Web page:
Talking tough after being more diplomatic earlier, Greek Foreign Minister Nikos Dendias showed exasperation with Turkey's constant provocations and verbal shots, advising Greece's neighbor to follow international laws it doesn't recognize.
“The days of the Ottoman Empire are over … respect for international law and the law of the sea are the governing principles of relations between states,” Dendias said after briefing of opposition party officials on Cyprus, said Kathimerini.
“Turkey must finally understand that it can no longer behave as if we are in the 18th or 19th Century,” Dendias, including a plan by Turkish and Turkish Cypriot leaders to partially reopen the abandoned resort of Varosha.
“Realizing this would be in the interest of Turkish society, a large part of which I believe already shares these views,” he said.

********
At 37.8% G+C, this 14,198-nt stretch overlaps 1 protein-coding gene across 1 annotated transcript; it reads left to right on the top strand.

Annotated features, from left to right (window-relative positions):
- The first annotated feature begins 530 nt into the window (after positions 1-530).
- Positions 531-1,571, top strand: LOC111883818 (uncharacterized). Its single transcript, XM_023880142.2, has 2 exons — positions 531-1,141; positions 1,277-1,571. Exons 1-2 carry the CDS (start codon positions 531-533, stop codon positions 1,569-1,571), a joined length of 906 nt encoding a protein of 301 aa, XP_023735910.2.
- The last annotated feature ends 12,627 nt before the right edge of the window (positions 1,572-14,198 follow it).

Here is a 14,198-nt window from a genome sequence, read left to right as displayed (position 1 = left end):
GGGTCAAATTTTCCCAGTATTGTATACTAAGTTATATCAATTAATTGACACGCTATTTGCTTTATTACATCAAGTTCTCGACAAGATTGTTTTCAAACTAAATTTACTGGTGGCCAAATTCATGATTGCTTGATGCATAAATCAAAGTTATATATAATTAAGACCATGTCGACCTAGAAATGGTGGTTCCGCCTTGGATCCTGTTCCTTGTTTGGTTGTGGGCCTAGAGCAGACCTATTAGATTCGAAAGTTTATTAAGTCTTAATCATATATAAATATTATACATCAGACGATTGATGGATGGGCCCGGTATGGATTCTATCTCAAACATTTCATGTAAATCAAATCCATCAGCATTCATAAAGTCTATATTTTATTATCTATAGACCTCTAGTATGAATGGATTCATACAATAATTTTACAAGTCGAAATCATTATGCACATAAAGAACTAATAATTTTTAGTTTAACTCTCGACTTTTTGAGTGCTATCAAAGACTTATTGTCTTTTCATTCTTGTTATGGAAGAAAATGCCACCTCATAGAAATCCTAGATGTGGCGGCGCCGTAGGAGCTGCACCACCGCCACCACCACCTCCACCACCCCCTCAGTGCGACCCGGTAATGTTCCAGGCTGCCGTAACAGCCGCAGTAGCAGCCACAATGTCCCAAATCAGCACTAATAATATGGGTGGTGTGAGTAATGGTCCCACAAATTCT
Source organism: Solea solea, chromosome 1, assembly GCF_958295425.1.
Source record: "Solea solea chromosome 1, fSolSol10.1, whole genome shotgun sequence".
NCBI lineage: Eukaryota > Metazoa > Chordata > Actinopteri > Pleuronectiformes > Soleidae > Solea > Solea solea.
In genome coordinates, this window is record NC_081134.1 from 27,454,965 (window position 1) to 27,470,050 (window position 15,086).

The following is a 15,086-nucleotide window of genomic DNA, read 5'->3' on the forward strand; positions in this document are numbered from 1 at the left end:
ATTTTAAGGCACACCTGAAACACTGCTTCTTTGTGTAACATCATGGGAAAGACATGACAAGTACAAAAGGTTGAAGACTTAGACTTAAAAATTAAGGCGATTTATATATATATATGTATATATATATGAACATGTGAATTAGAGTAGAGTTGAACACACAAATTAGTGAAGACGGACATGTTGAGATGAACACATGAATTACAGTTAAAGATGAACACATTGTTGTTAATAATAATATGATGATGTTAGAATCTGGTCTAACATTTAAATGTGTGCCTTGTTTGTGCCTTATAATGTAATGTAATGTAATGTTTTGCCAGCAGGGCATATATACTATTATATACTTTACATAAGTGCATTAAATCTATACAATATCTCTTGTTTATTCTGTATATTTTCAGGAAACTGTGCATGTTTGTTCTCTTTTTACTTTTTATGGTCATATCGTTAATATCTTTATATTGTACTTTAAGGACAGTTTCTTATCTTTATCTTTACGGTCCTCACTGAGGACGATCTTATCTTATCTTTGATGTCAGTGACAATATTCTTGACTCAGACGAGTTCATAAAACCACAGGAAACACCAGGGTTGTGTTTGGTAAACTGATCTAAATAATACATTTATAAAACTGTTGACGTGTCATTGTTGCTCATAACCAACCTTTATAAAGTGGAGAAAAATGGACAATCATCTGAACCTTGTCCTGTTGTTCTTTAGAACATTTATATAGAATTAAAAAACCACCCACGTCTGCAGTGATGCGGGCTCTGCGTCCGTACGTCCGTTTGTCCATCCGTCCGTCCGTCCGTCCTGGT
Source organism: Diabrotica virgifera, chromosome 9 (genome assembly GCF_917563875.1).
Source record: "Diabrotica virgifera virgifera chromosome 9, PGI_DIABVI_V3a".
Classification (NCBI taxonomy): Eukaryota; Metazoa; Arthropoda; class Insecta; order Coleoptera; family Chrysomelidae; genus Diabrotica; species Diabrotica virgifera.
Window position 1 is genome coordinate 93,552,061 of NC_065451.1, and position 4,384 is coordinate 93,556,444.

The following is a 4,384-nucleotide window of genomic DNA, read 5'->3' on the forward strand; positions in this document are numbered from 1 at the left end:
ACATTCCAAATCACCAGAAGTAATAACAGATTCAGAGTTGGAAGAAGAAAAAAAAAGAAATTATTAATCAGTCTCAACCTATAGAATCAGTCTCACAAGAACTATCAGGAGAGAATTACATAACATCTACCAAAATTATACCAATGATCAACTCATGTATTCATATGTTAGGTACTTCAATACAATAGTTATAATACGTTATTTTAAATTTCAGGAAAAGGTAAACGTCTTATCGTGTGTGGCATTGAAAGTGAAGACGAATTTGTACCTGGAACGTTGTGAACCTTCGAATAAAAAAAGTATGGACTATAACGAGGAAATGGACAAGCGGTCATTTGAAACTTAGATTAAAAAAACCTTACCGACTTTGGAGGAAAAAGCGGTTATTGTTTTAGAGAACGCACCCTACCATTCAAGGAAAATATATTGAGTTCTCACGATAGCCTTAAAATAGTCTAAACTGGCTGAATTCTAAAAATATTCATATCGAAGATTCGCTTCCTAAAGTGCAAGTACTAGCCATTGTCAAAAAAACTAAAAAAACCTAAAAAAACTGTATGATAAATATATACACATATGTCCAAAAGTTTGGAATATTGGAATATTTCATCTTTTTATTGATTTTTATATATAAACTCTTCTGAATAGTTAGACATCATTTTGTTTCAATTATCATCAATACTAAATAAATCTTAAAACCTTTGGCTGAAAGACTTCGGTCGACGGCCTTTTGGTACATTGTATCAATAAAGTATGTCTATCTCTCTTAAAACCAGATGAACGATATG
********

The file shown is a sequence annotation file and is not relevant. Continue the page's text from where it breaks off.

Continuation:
Besides irking Cypriot President Nicos Anastasiades and ignoring a United Nations Security Council resolution condemning the Varosha plan, Turkey is continuing plans to drill for oil and gas off Cyprus and said it would off Greek islands.
Greece and Turkey had agreed to stay away from irritating each other during the summer so that tourists would go to both countries where they are critical revenue providers but have still engaged in some word fisticuffs.
Turkey doesn't accept the 1923 Treaty of Lausanne signed by the country's leaders at the time that set boundaries with Greece but occasionally invokes it against Greece.